Blending wools is a very important feature of good spinning, and it varies widely, depending upon the desired result. Certain costume cloths presently in vogue require blends which might turn an orthodox wool foreman's hair grey. Some of these queer blends mix fine, short Merino with long coarse wools more suitable for carpets, or ostrich feathers and shredded cellophane - or almost any fantastic fibres - but apart from freaks such as these, great skill and knowledge of the characteristics of wools from different countries and of sheep, as well as of cloth-finishing, are required to make a blend which will give a strong level yam and the desired handle, whether soft, crisp, or leathery. Once the wool blend is settled, and has been mixed and dyed, the colours must be carefully weighed out in their proportions and again mixed, which is not such a simple process as might be imagined. It is essential that the colour of the whole making of yarn be level from beginning to end. For instance, without the greatest care in the work, too much white might show in the second half of the batch.

To illustrate this, let us say that a quantity of a certain mixture is required, say, one thousand pounds altogether. Suppose this needs, to produce the correct shade, seven hundred of dark brown, two hundred of fawn, and one hundred of white. The method employed to avoid shading is to spread on the floor of the blending room layers of dark brown and white alternately, using perhaps one hundred and fifty pounds of the dark brown and all the white, then, taking an armful from top to bottom of the pile, as one might cut a many layered sandwich cake in order to get equal amounts of each flavour, this is put through a mixing machine. A second layout is made, this time of the whole batch, in layers of brown, the brown and the white we have already mixed, brown again, fawn, brown, brown and white, and so on until all the colours are used up. Again slicing from top to bottom, this is put through the mixing machine, and the result should be a level shade.

To ensure fast dyeing, the natural fat and all other dirt must be washed out of the wool, but as oil of some sort helps wool to card and spin and counteracts the electricity in dry wool, a special oil is added, usually whilst the mixture is travelling in a thin layer along the feed-board of the mixing willey. This having been done, the wool - blended, matched as near as possible for colour, opened, mixed, and oiled - is ready for carding. We are now faced with another problem. The yarn to be produced must be of a uniform weight throughout. To this end each portion of the wool fed to the carding machine is automatically weighed and the correct amount fed - so many ounces per minute. From this point onwards a careful check must be kept on the weight.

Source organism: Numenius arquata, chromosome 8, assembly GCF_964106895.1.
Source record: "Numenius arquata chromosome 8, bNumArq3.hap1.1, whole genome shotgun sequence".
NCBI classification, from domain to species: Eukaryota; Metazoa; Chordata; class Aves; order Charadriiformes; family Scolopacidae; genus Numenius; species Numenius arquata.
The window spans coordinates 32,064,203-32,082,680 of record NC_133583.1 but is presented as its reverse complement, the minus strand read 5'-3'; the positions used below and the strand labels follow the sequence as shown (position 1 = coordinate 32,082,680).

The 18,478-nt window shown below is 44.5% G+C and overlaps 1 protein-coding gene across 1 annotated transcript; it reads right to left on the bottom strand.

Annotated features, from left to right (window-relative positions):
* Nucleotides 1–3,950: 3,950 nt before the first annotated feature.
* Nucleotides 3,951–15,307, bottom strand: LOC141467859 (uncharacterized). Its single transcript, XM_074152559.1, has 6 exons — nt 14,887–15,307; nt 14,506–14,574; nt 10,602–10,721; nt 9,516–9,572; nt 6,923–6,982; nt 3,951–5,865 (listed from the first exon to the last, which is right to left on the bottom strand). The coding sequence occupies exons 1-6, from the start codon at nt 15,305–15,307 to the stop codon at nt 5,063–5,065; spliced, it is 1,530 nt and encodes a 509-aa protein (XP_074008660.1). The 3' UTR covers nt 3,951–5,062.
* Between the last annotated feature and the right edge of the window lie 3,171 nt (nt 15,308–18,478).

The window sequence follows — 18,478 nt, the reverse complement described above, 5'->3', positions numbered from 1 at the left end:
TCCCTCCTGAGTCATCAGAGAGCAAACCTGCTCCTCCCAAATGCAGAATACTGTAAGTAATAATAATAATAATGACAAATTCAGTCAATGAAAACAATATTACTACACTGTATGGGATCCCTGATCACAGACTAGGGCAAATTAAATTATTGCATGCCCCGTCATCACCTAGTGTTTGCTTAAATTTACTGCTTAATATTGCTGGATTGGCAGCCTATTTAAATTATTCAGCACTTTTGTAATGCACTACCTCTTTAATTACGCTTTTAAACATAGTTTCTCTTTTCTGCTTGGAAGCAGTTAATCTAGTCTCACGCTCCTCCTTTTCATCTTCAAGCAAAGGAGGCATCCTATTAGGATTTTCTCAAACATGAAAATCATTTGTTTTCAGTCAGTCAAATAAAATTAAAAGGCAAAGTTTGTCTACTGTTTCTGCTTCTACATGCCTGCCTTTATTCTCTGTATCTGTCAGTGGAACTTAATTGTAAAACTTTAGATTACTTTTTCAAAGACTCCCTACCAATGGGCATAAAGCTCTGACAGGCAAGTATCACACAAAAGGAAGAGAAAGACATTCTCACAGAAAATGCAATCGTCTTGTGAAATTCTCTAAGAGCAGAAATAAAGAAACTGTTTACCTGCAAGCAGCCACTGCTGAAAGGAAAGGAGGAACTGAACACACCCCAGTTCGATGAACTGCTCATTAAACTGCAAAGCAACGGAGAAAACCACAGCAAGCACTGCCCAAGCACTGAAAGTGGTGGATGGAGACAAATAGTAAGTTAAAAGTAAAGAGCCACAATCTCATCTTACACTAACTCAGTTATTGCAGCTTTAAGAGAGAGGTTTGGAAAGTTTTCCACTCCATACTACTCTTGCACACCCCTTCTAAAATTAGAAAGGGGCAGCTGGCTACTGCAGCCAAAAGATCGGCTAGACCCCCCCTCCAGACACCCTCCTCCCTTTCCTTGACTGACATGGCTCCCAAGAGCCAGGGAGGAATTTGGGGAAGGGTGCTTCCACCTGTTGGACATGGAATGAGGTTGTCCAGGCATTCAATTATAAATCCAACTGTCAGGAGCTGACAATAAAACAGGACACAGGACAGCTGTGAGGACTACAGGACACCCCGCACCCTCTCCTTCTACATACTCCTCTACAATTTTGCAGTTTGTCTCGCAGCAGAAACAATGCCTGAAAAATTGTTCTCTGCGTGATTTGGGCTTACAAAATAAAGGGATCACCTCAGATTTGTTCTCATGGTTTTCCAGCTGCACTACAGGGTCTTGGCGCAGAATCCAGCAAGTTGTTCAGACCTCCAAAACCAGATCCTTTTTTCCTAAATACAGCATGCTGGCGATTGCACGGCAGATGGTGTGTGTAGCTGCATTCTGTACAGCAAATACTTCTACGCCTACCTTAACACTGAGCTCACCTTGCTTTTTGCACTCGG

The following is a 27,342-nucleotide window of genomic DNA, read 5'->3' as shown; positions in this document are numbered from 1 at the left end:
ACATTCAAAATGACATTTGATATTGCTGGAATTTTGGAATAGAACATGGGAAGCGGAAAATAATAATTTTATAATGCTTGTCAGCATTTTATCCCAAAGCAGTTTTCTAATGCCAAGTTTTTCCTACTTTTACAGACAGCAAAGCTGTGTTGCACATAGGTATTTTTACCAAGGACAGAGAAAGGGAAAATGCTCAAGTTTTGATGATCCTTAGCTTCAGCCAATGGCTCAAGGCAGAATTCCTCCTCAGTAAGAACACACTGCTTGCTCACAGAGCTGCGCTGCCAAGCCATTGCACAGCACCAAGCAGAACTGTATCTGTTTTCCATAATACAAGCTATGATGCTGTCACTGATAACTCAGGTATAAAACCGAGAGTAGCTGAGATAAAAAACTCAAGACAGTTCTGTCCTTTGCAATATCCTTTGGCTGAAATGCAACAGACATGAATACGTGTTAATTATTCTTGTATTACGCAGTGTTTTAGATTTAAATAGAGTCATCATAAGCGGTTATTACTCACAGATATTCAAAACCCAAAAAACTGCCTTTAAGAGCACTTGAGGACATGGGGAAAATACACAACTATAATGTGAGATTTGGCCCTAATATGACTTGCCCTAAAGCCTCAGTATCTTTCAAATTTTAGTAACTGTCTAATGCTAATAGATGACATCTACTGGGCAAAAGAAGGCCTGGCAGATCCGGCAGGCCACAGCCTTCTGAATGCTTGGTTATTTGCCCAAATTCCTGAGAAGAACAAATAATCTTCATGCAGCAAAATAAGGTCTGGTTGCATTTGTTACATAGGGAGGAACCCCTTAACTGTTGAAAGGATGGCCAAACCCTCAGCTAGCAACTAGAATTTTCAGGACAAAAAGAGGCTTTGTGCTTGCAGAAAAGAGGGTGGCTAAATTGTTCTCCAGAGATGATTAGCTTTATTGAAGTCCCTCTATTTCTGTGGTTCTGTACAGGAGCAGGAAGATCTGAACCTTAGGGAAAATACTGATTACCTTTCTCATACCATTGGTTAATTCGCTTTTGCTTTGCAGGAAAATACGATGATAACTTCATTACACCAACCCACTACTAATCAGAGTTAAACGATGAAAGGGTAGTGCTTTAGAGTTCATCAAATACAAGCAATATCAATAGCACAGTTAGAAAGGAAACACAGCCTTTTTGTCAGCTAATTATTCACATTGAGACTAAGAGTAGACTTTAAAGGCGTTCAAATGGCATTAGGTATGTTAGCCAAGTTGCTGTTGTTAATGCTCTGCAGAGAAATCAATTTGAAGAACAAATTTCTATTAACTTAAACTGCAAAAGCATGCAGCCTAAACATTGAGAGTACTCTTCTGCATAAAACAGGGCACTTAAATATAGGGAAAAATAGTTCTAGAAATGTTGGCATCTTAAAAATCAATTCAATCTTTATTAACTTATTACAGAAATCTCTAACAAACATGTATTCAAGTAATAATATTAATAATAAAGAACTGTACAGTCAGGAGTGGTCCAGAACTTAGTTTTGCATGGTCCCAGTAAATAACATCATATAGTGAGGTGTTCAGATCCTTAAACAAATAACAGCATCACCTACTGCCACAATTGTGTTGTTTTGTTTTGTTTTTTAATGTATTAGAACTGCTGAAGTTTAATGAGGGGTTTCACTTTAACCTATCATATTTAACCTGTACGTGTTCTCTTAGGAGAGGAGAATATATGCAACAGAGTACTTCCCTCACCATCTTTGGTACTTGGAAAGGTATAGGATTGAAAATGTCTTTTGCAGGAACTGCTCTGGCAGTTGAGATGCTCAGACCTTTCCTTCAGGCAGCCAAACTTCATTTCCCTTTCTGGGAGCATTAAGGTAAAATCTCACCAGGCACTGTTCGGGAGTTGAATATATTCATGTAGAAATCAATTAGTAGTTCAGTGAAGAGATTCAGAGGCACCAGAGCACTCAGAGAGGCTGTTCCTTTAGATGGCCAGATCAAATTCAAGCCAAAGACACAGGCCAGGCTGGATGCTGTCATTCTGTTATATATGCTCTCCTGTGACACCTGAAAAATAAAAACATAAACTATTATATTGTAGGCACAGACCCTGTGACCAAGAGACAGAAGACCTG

Carding wool consists of passing the oiled wool between finely adjusted rollers, covered with innumerable small sharp wire teeth called card clothing. These pluck each lock as it comes along, until every individual fibre has been pulled out and rearranged. This card clothing is like a fine wire brush, about as long as the bristles of a toothbrush. Another article in the series deals with the difference between carding and combing and the respective woollen and worsted cloths which result. (Harrison Archives)

At this point the colour is finally checked very carefully and any necessary correction made. In the batch we have been following, a few pounds more of fawn might be required, or perhaps, if the brown dyeing were too yellow, the addition of a small quantity of a redder brown would be necessary to bring it to the exact shade of the standard.

The wool must next be " condensed," that is, formed into thin ribands or " slivers " which, when twisted, form the yarn. There are several ways of doing this, the most common in Scotland being to use a roller covered with the ordinary card clothing from which the wires have been cut away in rings right round it, to form gaps of, say, one-quarter of an inch in every inch. This roller is the last on the machine. It is called the doffer - a nice old English word with a flavour of bygone days lingering about it - and is probably about thirty inches in diameter. As it revolves, it only picks up wool on its clothed three-quarter of an inch rings, and the ribands of wool from these are removed and rubbed between oscillating leather rubbers to form thin regular slivers, like threads without any twist, and these are wound on spools.